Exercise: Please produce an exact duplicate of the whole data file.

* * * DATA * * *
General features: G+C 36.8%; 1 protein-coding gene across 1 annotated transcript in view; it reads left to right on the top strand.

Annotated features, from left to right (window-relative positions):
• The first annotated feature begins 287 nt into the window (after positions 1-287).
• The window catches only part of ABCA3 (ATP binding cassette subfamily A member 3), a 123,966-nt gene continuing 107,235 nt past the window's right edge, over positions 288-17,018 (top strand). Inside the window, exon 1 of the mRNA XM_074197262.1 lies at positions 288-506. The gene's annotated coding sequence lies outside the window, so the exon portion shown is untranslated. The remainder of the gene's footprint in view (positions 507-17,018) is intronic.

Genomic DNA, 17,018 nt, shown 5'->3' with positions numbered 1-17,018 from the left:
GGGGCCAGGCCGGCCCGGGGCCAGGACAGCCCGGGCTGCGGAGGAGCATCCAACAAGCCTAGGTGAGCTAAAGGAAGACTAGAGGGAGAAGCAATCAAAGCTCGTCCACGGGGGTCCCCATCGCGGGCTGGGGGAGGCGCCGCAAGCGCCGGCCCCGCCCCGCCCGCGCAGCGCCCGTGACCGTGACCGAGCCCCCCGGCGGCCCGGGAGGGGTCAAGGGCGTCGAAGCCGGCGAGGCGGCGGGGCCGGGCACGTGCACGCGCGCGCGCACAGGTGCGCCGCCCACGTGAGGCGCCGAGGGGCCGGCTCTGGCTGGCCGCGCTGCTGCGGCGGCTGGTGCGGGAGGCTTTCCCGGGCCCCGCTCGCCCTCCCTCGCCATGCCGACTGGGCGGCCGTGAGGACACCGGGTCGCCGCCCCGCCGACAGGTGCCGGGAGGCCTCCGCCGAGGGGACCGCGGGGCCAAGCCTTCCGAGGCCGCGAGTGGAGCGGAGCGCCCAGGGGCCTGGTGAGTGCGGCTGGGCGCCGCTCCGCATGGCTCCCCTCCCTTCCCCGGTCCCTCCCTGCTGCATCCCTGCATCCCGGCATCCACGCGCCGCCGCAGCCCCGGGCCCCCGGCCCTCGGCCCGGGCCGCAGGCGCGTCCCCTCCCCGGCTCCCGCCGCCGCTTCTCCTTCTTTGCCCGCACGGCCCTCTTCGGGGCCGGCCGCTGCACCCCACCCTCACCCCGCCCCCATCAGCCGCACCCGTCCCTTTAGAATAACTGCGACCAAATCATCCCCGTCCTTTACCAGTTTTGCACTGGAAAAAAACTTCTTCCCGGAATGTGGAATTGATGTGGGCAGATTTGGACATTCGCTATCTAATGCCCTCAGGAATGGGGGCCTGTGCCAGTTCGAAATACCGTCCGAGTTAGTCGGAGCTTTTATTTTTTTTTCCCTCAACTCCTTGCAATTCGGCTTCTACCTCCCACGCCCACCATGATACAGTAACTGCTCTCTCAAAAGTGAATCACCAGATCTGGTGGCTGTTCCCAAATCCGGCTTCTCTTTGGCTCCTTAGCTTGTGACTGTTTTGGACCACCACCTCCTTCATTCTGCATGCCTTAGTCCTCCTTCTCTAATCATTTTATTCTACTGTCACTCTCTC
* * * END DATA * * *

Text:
General features: G+C 36.8%; 1 protein-coding gene across 1 annotated transcript in view; it reads left to right on the top strand.

Annotated features, from left to right (window-relative positions):
• The first annotated feature begins 287 nt into the window (after positions 1-287).
• The window catches only part of ABCA3 (ATP binding cassette subfamily A member 3), a 123,966-nt gene continuing 107,235 nt past the window's right edge, over positions 288-17,018 (top strand). Inside the window, exon 1 of the mRNA XM_074197262.1 lies at positions 288-506. The gene's annotated coding sequence lies outside the window, so the exon portion shown is untranslated. The remainder of the gene's footprint in view (positions 507-17,018) is intronic.

Genomic DNA, 17,018 nt, shown 5'->3' with positions numbered 1-17,018 from the left:
GGGGCCAGGCCGGCCCGGGGCCAGGACAGCCCGGGCTGCGGAGGAGCATCCAACAAGCCTAGGTGAGCTAAAGGAAGACTAGAGGGAGAAGCAATCAAAGCTCGTCCACGGGGGTCCCCATCGCGGGCTGGGGGAGGCGCCGCAAGCGCCGGCCCCGCCCCGCCCGCGCAGCGCCCGTGACCGTGACCGAGCCCCCCGGCGGCCCGGGAGGGGTCAAGGGCGTCGAAGCCGGCGAGGCGGCGGGGCCGGGCACGTGCACGCGCGCGCGCACAGGTGCGCCGCCCACGTGAGGCGCCGAGGGGCCGGCTCTGGCTGGCCGCGCTGCTGCGGCGGCTGGTGCGGGAGGCTTTCCCGGGCCCCGCTCGCCCTCCCTCGCCATGCCGACTGGGCGGCCGTGAGGACACCGGGTCGCCGCCCCGCCGACAGGTGCCGGGAGGCCTCCGCCGAGGGGACCGCGGGGCCAAGCCTTCCGAGGCCGCGAGTGGAGCGGAGCGCCCAGGGGCCTGGTGAGTGCGGCTGGGCGCCGCTCCGCATGGCTCCCCTCCCTTCCCCGGTCCCTCCCTGCTGCATCCCTGCATCCCGGCATCCACGCGCCGCCGCAGCCCCGGGCCCCCGGCCCTCGGCCCGGGCCGCAGGCGCGTCCCCTCCCCGGCTCCCGCCGCCGCTTCTCCTTCTTTGCCCGCACGGCCCTCTTCGGGGCCGGCCGCTGCACCCCACCCTCACCCCGCCCCCATCAGCCGCACCCGTCCCTTTAGAATAACTGCGACCAAATCATCCCCGTCCTTTACCAGTTTTGCACTGGAAAAAAACTTCTTCCCGGAATGTGGAATTGATGTGGGCAGATTTGGACATTCGCTATCTAATGCCCTCAGGAATGGGGGCCTGTGCCAGTTCGAAATACCGTCCGAGTTAGTCGGAGCTTTTATTTTTTTTTCCCTCAACTCCTTGCAATTCGGCTTCTACCTCCCACGCCCACCATGATACAGTAACTGCTCTCTCAAAAGTGAATCACCAGATCTGGTGGCTGTTCCCAAATCCGGCTTCTCTTTGGCTCCTTAGCTTGTGACTGTTTTGGACCACCACCTCCTTCATTCTGCATGCCTTAGTCCTCCTTCTCTAATCATTTTATTCTACTGTCACTCTCTC